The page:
A vital source of support
Many of you wrote about facing postpartum depression – and finding the help needed to get through it with an array of alloparents. Tricia Gaillard says, "After my second child was born I had very profound postpartum depression. I was determined to do everything I could to prevent it with my third. So I spent time educating all my friends and family who lived near me about it and asked them to just keep an eye out and check in with me. What happened really surprised me.
"My friend Valerie would just show up at my house three or more times a week, scoop the cat box, make my bigger kids lunch, sweep the floor, fold the laundry. Then she would sit for an hour and hold my baby and rock her and talk to me about whatever came up. She never called ahead, never asked what needed to be done, she brought her little boy every time and sometimes her older children and they played with my kids. She acted like it was a privilege to come and play with my tiny baby.
"My mother-in-law would show up and say, "Hey I am headed to Walmart, can I take the girls?" And she would load up my older kids and leave. They always came home with toys from a kids meal and a meal for me. Then she would hold the baby and chat with me. I learned a lot about being a good mom in those chats.
"There were about 1,000 other instances with that pregnancy I could list, but I didn't go back to my depression. Communicating to others was difficult but really made a huge difference for me."
A 'Nanny Committee' lends many hands
Valeska Koch from Shoreview, Minn., writes, "When I read this story, it reminded me of the "Nanny Committee" that needed to form after my twins were born. My twins are almost two years old, but we had a scare when the girls were six weeks old. I had a seizure when I was asleep that broke my shoulder. I had to learn how to parent twins with one arm.
The wife of the former music director from my church organized a group to help while my husband was working. They would come from 9 to 5 each day, usually in shifts. This way, my husband could work and I could do my exercises. The girls would be tended to during the day by me or usually two other "nannies." As much as I wanted to have full use of my right arm, I think having the extra community members there was a good thing for my family."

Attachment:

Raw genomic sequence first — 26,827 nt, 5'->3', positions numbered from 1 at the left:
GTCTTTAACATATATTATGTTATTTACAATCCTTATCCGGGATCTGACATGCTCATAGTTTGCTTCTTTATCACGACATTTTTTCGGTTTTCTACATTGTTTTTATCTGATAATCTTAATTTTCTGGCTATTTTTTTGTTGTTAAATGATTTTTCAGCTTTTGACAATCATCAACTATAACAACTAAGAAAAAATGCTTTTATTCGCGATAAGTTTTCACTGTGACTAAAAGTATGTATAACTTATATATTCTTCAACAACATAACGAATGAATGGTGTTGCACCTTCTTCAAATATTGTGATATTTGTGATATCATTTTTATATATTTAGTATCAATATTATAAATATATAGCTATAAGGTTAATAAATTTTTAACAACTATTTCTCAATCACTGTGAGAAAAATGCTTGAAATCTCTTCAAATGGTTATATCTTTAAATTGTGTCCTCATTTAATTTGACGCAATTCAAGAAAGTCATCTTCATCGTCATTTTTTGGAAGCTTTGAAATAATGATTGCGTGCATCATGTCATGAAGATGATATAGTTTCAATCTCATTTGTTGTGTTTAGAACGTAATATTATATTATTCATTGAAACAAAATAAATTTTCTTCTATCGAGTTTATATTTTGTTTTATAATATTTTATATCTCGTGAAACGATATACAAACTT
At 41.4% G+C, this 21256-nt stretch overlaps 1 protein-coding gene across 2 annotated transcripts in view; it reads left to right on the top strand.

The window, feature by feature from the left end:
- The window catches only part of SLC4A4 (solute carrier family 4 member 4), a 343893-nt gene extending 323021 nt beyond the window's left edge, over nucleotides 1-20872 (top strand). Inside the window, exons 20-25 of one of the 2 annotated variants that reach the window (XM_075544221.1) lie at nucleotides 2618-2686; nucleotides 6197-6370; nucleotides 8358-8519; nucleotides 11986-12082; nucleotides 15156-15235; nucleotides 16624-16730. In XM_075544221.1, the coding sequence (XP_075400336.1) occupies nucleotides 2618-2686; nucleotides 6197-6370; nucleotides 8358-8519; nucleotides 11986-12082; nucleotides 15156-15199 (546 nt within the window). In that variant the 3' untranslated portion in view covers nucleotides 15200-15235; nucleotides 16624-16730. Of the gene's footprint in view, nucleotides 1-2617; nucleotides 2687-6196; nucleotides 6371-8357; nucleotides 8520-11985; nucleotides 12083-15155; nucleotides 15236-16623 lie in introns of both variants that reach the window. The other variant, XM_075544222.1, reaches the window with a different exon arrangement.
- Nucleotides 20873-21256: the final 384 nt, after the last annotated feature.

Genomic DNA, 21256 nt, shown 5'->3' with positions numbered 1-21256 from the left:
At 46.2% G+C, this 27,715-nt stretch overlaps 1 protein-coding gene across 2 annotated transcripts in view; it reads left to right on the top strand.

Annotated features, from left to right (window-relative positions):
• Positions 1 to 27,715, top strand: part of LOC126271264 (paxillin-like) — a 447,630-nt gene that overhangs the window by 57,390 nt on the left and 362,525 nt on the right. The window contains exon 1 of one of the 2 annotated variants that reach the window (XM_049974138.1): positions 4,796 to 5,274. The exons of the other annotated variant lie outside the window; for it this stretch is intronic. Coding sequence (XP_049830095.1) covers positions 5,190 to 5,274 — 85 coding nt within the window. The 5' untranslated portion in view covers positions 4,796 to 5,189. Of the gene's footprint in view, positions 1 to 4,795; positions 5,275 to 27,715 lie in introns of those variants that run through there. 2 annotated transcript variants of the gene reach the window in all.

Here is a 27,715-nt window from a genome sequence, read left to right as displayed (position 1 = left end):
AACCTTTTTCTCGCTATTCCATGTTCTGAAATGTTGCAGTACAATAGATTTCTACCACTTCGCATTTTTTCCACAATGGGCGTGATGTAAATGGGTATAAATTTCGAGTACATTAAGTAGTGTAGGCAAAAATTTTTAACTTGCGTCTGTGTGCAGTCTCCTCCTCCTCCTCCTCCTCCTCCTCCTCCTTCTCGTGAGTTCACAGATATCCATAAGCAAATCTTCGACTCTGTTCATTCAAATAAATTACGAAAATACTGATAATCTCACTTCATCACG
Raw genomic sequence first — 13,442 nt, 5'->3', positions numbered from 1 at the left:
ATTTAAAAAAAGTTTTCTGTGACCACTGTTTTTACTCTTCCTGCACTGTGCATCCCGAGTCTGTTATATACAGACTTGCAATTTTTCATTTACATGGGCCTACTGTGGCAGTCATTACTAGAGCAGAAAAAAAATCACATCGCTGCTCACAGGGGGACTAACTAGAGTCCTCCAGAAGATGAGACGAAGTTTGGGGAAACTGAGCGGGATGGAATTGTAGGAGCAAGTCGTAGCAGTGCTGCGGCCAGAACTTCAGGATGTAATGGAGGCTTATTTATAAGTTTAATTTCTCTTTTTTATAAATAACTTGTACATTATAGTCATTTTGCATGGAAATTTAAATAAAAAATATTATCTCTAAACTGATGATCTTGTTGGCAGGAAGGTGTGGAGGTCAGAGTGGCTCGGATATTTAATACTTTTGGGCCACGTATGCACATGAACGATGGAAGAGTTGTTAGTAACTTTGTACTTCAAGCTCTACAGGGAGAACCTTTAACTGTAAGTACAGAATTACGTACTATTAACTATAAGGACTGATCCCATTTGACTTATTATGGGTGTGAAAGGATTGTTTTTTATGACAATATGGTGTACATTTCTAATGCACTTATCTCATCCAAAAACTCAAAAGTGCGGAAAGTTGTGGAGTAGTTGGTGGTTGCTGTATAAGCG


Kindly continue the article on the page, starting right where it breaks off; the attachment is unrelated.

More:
A different reason for alloparenting
Finding a bond with others who care for children with special needs helped several of you who wrote in. Lyn Cromar from Loveland, Colo., writes, "We are building an ad-hoc alloparent community in Northern Colorado for older neurodiverse children. We started as an open and affirming homeschool group for LGBTQIA+ kids. It also attracted a lot of families who were also neurodiversity affirming.
Many of us started parenting in general isolation, spending years with children that need significant support and accommodations. It's incredible to share and experience the joys of parenthood, often for the first time a decade into the journey. Birthday parties designed to be a welcoming environment for all children. Group play where all the parents accept the alternate needs of our kids. Gatherings where our children are encouraged to be themselves, not hidden behind a painful mask of expected behavior. The loneliness and frequent rejection at the playground has finally ended for our family."
Jennifer Rothwell from Linwood, N.J., writes about her experience caring for parents as well as children. "My alloparenting story comes from the pandemic. I have two special needs children, though my youngest was a toddler and hadn't been diagnosed yet in 2020. My mother's cancer had been managed successfully for over a decade, but stopped responding to treatment early that year. We bubbled up together while my husband worked full-time remotely, and I tried to juggle caring for our kids AND my parents. We were so privileged that we could afford for me to stop working, but it was still beyond overwhelming.
"A good friend of mine was living in NYC at the time, but the situation wasn't the greatest. We invited her to come stay – she could save on rent, and we desperately needed an extra set of hands. Her help was a total game-changer. With the extra support I was able to provide end-of-life care to my mom at home, instead of having to choose between neglecting my children or letting her face the final months of her life alone in a facility. I will always be profoundly grateful.
Kindness of strangers
Sometimes an alloparent is a total stranger. Lauren Yeung from Seattle, Wash., shared a story from her travels: "I was in the restroom at an airport in Italy with my 5-month-old daughter. It was busy in the restroom and they had those very loud hand dryers that kept going off and absolutely terrifying my baby and she was screaming and squirming while I'm trying to change her diaper and get supplies from the diaper bag. All of a sudden, the housekeeper cleaning the bathroom appeared and started handing me all the things I needed and tried to calm and sooth my baby. We didn't speak the same language but I could see in her eyes she was a mother, and I felt a solidarity with her and her kind eyes told me I was doing great."
The theme in all the responses was how grateful parents are for the kindnesses, small and large, from close acquaintances and from strangers. "Alloparents don't just come from our families of origin," says Shantha Krishnamurthy Smith. "They come from building community and creating family."